These days, there is a big emphasis on “people-first language.” Has political correctness run amok, or should we change the way we talk to better reflect respect for people with disabilities?
Language evolves over time.
Sometimes, different terms are preferred because new information tells us the preferred term is a more accurate descriptor. Sometimes, a proper noun becomes an everyday verb simply because everyone starts Googling everything.
Today, advocates of and people with disabilities emphasize “people-first language.” It’s exactly as it sounds: instead of saying, “a Down syndrome child,” you would say, “a child with Down syndrome.”
What’s the big deal?
Are we becoming overly sensitive in this era of Oprah-saturation?
“I think people too frequently don’t realize the power of their words,” explains Trudy Jacobson, chief development and marketing officer of The Arc. “In defining someone by their disability, you can rob them of their individuality.”
For more than six decades, The Arc has helped establish and protect disability rights while advocating for people with intellectual and developmental disabilities and their families. The organization provides a guide to using people-first language.
Why you should care
The Arc reports about 54 million Americans — one out of every five individuals — have a disability. “Well, that still doesn’t affect me,” you insist.
Doesn’t it? “The disability community is the only minority group that anyone can join at any time,” The Arc points out in its guide.
Your words reflect you
“Words are powerful and can cause a lot of damage,” says The Arc’s Jacobson. “Words also represent you and your viewpoint. So, why would you want your choice in words to tie you to negative bias and discrimination, when it is so simple to be more thoughtful about what you are saying?”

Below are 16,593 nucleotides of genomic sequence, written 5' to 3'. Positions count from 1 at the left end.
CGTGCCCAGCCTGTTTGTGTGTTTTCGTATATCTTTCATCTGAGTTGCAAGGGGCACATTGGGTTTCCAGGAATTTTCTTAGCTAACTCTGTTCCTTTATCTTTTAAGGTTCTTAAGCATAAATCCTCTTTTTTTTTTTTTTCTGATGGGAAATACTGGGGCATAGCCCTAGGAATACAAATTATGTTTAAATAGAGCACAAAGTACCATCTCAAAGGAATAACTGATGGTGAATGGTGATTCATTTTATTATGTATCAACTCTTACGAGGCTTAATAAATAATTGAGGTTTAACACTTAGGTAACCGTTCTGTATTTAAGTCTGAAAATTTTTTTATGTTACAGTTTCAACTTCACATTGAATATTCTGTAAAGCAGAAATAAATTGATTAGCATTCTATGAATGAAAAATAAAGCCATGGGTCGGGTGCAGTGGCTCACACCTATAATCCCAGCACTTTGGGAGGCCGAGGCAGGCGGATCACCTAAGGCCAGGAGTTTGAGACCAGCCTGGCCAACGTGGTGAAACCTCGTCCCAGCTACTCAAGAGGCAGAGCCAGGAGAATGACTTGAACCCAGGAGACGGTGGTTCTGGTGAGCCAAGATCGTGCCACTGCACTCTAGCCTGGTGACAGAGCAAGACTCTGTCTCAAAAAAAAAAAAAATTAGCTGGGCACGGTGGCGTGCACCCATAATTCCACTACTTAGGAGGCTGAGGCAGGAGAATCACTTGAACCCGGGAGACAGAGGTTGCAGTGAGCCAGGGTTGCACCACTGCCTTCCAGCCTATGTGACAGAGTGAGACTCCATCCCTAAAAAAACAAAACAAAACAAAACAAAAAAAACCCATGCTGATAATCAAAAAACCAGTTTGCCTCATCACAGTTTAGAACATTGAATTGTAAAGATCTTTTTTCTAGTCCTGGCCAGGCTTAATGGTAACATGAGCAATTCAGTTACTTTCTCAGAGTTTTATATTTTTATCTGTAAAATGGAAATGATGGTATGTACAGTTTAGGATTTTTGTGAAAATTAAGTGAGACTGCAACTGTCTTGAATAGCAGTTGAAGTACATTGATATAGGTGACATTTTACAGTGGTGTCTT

The Arc’s guide simplifies what “people-first” means: “People First Language puts the person before the disability, and describes what a person has, not who a person is. Using a diagnosis as a defining characteristic reflects prejudice, and also robs the person of the opportunity to define him [or] herself.”
Sandy Lahmann, who has multiple sclerosis and uses a wheelchair, countered conventional wisdom in The Summit Daily.
“I don’t care if someone calls me a ‘disabled person,'” Lahmann wrote. “It doesn’t bother me. … One of the reasons I don’t care is that it gets a little weird.”
As a writer, Lahmann describes trying to use the preferred people-first terminology only to find “it seems like I’ve said ‘person with a disability’ 20 million times and I can’t think of any acceptable synonyms.”
She also points to logic. “What really gets weird is when able-bodied people feel a need to lecture me, a person with a disability, about what I should be calling myself.”
“Whenever an able-bodied person starts lecturing a person with a disability about people-first language, we’ve gone too far to the other side.”
Kathie Snow launched the website Disability is Natural “to encourage new ways of thinking about developmental disabilities, in the belief that our attitudes drive our actions,” the site explains. “Changes in our attitudes and actions can help create a society where all children and adults with developmental disabilities [may] live the lives of their dreams.”
Snow also has published an article titled, “To ensure Inclusion, Freedom, and Respect for all, it’s time to embrace People First Language.” The article provides examples of how the concept of people-first language changes the inference of outdated but still commonly used terms.
Still too ‘PC?’
“The simple fact is that using language that was rejected by the people it was used to describe is a slur against them and shows blatant disrespect,” emphasizes The Arc’s Jacobson. “We, as a society, should not allow language that diminishes another person’s value or insults them to be socially acceptable.”